Willowbrook too fast for Metea Valley
Playing fast doesn't necessarily mean playing clean.
As the boys basketball season progresses, though, Willowbrook aims for both.
On Tuesday the Warriors settled for one of the two -- very fast -- in a 71-59 nonconference victory over Metea Valley in Villa Park.
"We like to play fast, get steals and get out and run," said Warriors guard Isaac Gaines, who scored 8 of his 13 points in the first quarter. "We've been trying to figure each other out early in the season, but I feel like we're starting to get some chemistry together."
For now Willowbrook (4-2) will accept 15 turnovers if they come with the 25 forced from Metea Valley (3-5). Thirteen in the first half allowed the Warriors to build a double-digit lead.
Once the Mustangs started taking better care of the ball in the opening minutes of the fourth quarter, they made a run. Three times they pulled within 6 points but a 13-2 Willowbrook burst put the outcome to rest.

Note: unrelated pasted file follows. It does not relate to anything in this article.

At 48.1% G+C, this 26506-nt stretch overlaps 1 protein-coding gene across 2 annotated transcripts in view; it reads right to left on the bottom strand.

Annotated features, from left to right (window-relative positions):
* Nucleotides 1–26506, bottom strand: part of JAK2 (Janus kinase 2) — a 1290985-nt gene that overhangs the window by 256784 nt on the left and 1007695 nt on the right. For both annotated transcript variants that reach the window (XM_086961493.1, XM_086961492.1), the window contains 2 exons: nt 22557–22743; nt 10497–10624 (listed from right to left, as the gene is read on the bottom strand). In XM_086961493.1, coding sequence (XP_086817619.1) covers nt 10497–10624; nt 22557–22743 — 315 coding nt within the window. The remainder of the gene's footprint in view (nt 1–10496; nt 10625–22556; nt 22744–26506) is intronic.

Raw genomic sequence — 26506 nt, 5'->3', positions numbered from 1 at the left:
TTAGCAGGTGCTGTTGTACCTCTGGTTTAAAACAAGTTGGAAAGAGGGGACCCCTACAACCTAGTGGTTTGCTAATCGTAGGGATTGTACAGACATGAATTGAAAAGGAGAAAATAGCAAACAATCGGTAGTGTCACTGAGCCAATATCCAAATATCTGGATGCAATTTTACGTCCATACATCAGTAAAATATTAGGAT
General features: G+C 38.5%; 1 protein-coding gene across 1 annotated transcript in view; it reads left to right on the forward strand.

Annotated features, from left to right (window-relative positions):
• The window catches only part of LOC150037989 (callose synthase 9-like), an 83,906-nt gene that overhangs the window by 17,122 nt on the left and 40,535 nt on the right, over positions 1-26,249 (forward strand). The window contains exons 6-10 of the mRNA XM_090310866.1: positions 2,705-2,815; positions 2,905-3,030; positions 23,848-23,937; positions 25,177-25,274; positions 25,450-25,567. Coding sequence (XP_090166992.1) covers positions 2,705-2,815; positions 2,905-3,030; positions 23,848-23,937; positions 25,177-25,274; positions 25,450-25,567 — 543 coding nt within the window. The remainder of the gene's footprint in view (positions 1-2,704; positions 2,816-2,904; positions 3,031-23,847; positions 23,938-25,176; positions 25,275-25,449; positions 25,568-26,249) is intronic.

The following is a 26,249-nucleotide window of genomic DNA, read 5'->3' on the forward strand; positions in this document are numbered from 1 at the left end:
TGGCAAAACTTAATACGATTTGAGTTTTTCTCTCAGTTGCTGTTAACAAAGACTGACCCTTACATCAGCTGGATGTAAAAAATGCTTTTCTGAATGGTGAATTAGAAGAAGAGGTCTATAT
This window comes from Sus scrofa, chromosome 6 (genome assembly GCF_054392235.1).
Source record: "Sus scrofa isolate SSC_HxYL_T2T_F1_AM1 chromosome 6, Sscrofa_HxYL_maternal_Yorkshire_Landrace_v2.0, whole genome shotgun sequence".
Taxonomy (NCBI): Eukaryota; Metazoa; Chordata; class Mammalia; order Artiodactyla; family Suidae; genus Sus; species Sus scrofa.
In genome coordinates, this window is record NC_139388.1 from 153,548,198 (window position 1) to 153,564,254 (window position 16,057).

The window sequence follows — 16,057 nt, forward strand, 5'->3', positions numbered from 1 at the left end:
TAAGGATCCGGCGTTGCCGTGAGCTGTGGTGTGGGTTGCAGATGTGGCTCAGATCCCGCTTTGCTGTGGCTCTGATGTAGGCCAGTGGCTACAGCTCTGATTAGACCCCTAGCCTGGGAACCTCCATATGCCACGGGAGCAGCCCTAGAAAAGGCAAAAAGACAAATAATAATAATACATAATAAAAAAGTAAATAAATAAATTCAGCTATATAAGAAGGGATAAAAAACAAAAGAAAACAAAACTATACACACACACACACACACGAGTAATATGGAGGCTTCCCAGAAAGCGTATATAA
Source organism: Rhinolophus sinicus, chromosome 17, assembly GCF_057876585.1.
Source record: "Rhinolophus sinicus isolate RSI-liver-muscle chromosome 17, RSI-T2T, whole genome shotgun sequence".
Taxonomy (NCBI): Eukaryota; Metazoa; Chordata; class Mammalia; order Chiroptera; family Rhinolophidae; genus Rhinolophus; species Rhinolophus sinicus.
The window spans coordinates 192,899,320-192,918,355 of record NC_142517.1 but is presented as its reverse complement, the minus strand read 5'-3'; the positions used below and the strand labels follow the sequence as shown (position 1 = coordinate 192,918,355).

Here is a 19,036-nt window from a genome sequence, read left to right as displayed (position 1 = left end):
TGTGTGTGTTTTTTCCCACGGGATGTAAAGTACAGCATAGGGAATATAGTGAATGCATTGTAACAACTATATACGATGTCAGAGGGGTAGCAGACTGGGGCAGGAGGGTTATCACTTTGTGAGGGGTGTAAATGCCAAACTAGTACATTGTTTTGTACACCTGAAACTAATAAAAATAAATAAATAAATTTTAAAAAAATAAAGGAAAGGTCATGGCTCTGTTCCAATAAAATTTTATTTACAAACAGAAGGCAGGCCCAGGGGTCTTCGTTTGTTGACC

"We did a much better job for most of the second half, but then we had another bad stretch where they kind of put the game out of reach," said Mustangs coach Isaiah Davis. "The kids did a good job of being resilient and fighting back. We just had trouble getting those loose balls."
Playing fast also means playing on the fly for Willowbrook football players Everett Stubblefield III, Sam Tumilty and others. Last week was their first full week of practice together and marked the return of fellow football player Deandre Holliday, who missed the Thanksgiving tournament due to injury.
With 6-foot-7 sophomore Sean Paige growing accustomed to varsity speed, it's been a lot to take in for the Warriors early in the season.
Still, Stubblefield and Tumilty scored 17 points apiece and Paige had 14 points and 7 rebounds. Myles Leavy led Metea Valley with 17 points and Tahj Morgan added 10 points for the Mustangs.
"We prefer to get in a track meet, but obviously you're more likely to turn over the ball when you're playing like that," said Willowbrook coach Chris Perkins. "As long as we're forcing other teams to do it at a higher rate, that gives us a better opportunity to pull out wins."